“I say, Satterthwaite,” said Sir Bartholomew, “you’re looking rather peaky today. Is everything alright?”

Mr. Satterthwaite shook his great head.

“It’s nothing, really,” he said. “I’ve just got a bit of a puzzle on.”

“Well? What is it? You may as well tell me now because I’ll beat it out of you eventually. You know how I am.”

“Indeed I do,” said Mr. Satterthwaite sardonically. “Very well. It’s Sir Charles. He has up and dumped me, and I have no idea why.”

Sir Bartholomew snorted.

“Dumped you!” he exclaimed. “Whatever do you mean?”

“I mean that ever since Egg’s cocktail party last week, he has been snubbing me. At first, I thought he hadn’t been getting my messages. But Barty, I have phoned, written, emailed, and texted him without so much as a hidey-ho.”

Sir Bartholomew frowned.

“That doesn’t sound like Sir Charles,” he said. “Why, he’s always been a decent sort of fellow who would never let the sun go down on his wrath. Are you certain you did or said nothing to offend him?”

“That’s just it! I don’t know! That is what I’ve been puzzling about. You would think that if one fellow had offended another, the offendee would let the offender in on what the offense was. It’s rather hard on a fellow to be ignorant of his offenses. What if one’s ignorance is what is offensive? That’s makes it rather difficult to put right.”

“Well, now,” began Sir Bartholomew, but Mr. Satterthwaite interrupted.

“You know how there’s that spot in the Bible about leaving your gift at the altar and making things right if you’ve offended someone. That’s fine and good if you know what the blasted offense is, but what if you haven’t an earthly clue? A fine fix that is to be hanging about an altar with a gift you can’t give.”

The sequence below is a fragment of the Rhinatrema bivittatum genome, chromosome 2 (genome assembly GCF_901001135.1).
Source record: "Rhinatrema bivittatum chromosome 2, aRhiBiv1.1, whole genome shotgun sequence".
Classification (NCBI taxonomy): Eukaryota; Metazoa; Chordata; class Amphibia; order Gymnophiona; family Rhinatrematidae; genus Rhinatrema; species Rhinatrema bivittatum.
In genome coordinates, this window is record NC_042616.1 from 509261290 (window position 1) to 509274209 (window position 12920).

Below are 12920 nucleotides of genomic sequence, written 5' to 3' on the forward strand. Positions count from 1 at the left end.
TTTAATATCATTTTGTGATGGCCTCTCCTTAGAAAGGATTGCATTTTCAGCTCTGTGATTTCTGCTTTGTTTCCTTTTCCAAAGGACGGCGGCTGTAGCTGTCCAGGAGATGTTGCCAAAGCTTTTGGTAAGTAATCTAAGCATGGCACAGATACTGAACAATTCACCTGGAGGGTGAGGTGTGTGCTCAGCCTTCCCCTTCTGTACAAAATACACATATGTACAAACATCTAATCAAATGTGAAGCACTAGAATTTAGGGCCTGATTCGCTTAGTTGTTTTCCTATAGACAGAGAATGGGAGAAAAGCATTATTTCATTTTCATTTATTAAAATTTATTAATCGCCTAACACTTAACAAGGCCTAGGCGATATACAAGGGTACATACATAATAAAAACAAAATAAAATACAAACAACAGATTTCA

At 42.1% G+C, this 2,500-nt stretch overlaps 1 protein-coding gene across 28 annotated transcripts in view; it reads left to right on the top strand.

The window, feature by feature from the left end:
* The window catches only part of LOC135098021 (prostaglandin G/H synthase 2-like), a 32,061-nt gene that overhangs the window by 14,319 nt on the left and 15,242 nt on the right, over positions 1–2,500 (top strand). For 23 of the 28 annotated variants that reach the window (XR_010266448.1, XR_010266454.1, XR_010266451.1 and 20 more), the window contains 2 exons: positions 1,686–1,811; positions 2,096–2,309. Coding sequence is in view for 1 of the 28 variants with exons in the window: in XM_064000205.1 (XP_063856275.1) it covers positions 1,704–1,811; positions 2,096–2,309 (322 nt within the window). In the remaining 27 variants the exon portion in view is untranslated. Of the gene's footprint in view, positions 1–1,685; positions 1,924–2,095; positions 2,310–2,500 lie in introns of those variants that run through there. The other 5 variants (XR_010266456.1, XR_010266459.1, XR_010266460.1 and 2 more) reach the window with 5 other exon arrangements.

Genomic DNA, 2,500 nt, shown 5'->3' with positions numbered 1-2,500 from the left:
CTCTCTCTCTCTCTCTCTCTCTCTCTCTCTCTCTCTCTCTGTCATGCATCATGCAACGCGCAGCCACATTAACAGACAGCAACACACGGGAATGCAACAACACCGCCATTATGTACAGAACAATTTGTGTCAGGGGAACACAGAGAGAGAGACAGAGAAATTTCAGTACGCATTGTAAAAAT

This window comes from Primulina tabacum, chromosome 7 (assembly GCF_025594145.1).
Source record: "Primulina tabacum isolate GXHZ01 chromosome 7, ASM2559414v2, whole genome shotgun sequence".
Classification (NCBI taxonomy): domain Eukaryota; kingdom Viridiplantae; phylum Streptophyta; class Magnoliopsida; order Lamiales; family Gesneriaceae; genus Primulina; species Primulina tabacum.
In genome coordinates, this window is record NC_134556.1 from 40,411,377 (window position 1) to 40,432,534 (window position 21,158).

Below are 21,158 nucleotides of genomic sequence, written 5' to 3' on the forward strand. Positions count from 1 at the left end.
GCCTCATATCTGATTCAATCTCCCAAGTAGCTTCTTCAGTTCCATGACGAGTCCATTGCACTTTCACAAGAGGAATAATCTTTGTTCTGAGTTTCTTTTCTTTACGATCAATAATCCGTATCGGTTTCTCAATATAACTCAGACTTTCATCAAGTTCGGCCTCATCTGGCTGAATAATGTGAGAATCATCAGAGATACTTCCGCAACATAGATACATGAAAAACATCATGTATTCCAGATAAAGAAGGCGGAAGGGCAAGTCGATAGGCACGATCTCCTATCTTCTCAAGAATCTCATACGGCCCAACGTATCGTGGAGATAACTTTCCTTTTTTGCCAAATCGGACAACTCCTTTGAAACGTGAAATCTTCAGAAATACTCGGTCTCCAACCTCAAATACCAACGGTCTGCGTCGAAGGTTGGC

“Satterthwaite, get hold of yourself! It’s no good troubling your head about it. You’ve been unfriended, and that’s that.”

“But what should I do? It annoys me no end not to know what the matter is. It bothers my conscience that I may have done something wrong that I cannot make right.”

“Look here, Satty,” said Sir Bartholomew. “No, not there—here! Take a gander at Sir Charles. Note the look on his face. What do you see?”

“Hmm…he looks a bit sour to me,” said Mr. Satterthwaite.

“Exactly! He has a new grievance to nurse, and you, old fellow, have given it to him.”

“NO! Really? Do you think?”

Mr. Satterthwaite studied Sir Charles more closely. Then he gave a delighted laugh.

“Why, I do believe you are right, Barty; he looks positively puckered.”

“Of course he does. I told you he’s not the sort to let the sun go down on his wrath. Whatever you have done to offend him will keep him stewing for days on end. For all we know, Sir Charles’ supply of grievances may have dried up. You, in the office of a true friend, have replenished the well.”